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Genetic and Rare Diseases Information Center (GARD)

Arginase deficiency

Other Names for this Disease
  • ARG1 deficiency
  • Hyperargininemia
  • Argininemia
Related Diseases
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How might arginase deficiency be treated?

The main goals in the treatment of arginase deficiency are lowering arginine levels and preventing hyperammonemia (a buildup of ammonia in the blood). People with arginase deficiency must be closely supervised by a medical team with experience treating metabolic conditions and often require frequent blood tests to check their arginine levels. Because arginine is a building block of protein, affected people must follow a diet that is very low in protein. In fact, it is often recommended that people with arginase deficiency eat the minimal amount of protein needed to maintain good health, which varies based on many factors including age and weight. Protein is found in high amounts in meat, fish, beans, dairy products, eggs and nuts; however, it also occurs in foods like pasta, fruit and vegetables. Under the guidance of a metabolic dietician, people with arginase deficiency must closely monitor all the protein they eat. They are often advised to drink special formulas and/or buy medical foods in which the protein levels are tailored to fit their needs. Affected people may also need to take certain medications (called nitrogen-scavenging drugs) to reduce levels of arginine.[1][2]

During an episode of severe hyperammonemia, people with arginase deficiency are generally treated in the hospital. They may require dialysis, nitrogen-scavenging medications, intravenous (IV) fluids/feeds or other treatments. These treatments are given to quickly reduce blood ammonia levels and prevent brain damage.[1]

GeneReviews offers more specific information on the treatment of arginase deficiency and urea cycle disorders, in general. Please click on the links to access these resources.
Last updated: 4/17/2016

  1. Derek Wong, MD, Stephen Cederbaum, MD, and Eric A Crombez, MD. Arginase Deficiency. GeneReviews. August 2014;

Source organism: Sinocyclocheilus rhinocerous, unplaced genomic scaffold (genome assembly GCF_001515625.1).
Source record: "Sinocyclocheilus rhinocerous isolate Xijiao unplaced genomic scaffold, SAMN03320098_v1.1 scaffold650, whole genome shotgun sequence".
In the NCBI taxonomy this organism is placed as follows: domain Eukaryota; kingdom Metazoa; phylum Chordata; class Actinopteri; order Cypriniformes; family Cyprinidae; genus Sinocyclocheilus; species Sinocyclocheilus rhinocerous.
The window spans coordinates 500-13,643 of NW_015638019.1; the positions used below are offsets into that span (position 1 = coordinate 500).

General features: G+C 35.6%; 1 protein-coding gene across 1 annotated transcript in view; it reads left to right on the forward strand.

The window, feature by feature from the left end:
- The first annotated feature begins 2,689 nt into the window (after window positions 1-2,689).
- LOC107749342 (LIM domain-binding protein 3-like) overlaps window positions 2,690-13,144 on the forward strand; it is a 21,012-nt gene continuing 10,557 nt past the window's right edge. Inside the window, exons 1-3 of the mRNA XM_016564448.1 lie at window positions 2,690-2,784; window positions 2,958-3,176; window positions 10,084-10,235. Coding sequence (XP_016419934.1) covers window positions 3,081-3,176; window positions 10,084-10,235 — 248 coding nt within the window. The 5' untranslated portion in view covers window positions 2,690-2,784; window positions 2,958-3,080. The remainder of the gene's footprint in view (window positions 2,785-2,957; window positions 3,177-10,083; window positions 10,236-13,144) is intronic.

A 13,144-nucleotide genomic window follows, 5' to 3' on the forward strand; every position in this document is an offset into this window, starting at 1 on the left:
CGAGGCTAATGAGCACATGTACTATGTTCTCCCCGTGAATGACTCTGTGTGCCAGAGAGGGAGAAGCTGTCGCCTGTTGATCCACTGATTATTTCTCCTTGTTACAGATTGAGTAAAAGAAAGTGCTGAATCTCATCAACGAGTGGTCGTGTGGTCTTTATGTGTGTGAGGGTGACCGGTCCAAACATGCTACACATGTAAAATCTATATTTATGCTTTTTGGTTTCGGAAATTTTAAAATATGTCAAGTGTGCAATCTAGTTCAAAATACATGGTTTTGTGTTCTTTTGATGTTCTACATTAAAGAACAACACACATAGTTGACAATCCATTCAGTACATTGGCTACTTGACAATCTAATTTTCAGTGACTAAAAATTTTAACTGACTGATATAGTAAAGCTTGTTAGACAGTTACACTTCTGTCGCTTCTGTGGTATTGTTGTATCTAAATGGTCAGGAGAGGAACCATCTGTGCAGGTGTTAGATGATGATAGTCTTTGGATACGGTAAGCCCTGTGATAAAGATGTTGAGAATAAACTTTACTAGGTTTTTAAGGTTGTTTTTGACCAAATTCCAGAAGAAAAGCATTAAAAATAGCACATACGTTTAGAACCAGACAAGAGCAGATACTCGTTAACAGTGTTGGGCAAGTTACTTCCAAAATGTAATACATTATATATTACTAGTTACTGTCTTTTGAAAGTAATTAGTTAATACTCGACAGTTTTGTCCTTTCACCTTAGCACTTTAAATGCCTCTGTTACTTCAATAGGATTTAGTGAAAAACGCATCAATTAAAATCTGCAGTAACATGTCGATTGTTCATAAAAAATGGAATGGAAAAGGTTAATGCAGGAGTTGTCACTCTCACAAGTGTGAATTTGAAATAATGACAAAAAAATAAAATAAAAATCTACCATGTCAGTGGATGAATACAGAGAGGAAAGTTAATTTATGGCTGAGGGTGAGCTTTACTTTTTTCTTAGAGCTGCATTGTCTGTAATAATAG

2. Schlune A, Vom Dahl S, Häussinger D, Ensenauer R, Mayatepek E. Hyperargininemia due to arginase I deficiency: the original patients and their natural history, and a review of the literature. Amino Acids. September 2015; 47(9):1751-1762.

Management Guidelines

  • GeneReviews provides current, expert-authored, peer-reviewed, full-text articles describing the application of genetic testing to the diagnosis, management, and genetic counseling of patients with specific inherited conditions.
    Arginase Deficiency
    Urea Cycle Disorders Overview
  • The NORD Physician Guide  for Arginase deficiency was developed as a free service of the National Organization for Rare Disorders (NORD) and it's medical advisors.  The guides provide a resource for clinicians about specific rare disorders to facilitate diagnosis and treatment of their patients with this condition. 

Clinical Trials & Research for this Disease

  • The U.S. National Institutes of Health, through the National Library of Medicine, developed to provide patients, family members, and members of the public with current information on clinical research studies. There is a study titled Study of Treatment and Metabolism in Patients With Urea Cycle Disorders which may be of interest to you. To find this trial, click on the link above.

Medical Products

The medication(s) listed in the table(s) below have been approved by the Food and Drug Administration (FDA) for treatment of this condition. The FDA Office of Orphan Products Development designates "orphan products" for those that treat rare diseases affecting fewer than 200,000 Americans. The table(s) below may not be an exhaustive list of drugs or products used to treat this condition. There may be other products available that are not considered orphan products. To search for all FDA approved drugs, visit Drugs@FDA. You can find orphan products used to treat other conditions by searching the Orphan Drug Product Designation database.

Generic Name Glycerol phenylbutyrate
Trade Name
(Manufacturer Name)
(Hyperion Therapeutics, Inc.)
The FDA has approved this product to be used in this manner.
Use as a nitrogen-binding adjunctive therapy for chronic management of adult and pediatric patients > or = to 2 years of age with urea cycle disorders (UCDs) that cannot be managed by dietary protein restriction and/or amino acid supplementation alone. RAVICTI must be used with dietary protein restriction and, in some cases, dietary supplements (eg, essential amino acids, arginine, citrulline, protein-free calorie supplements).
More Information about this product Drug Information Portal

Other Names for this Disease
  • ARG1 deficiency
  • Hyperargininemia
  • Argininemia
Related Diseases
See Disclaimer regarding information on this site. Some links on this page may take you to organizations outside of the National Institutes of Health.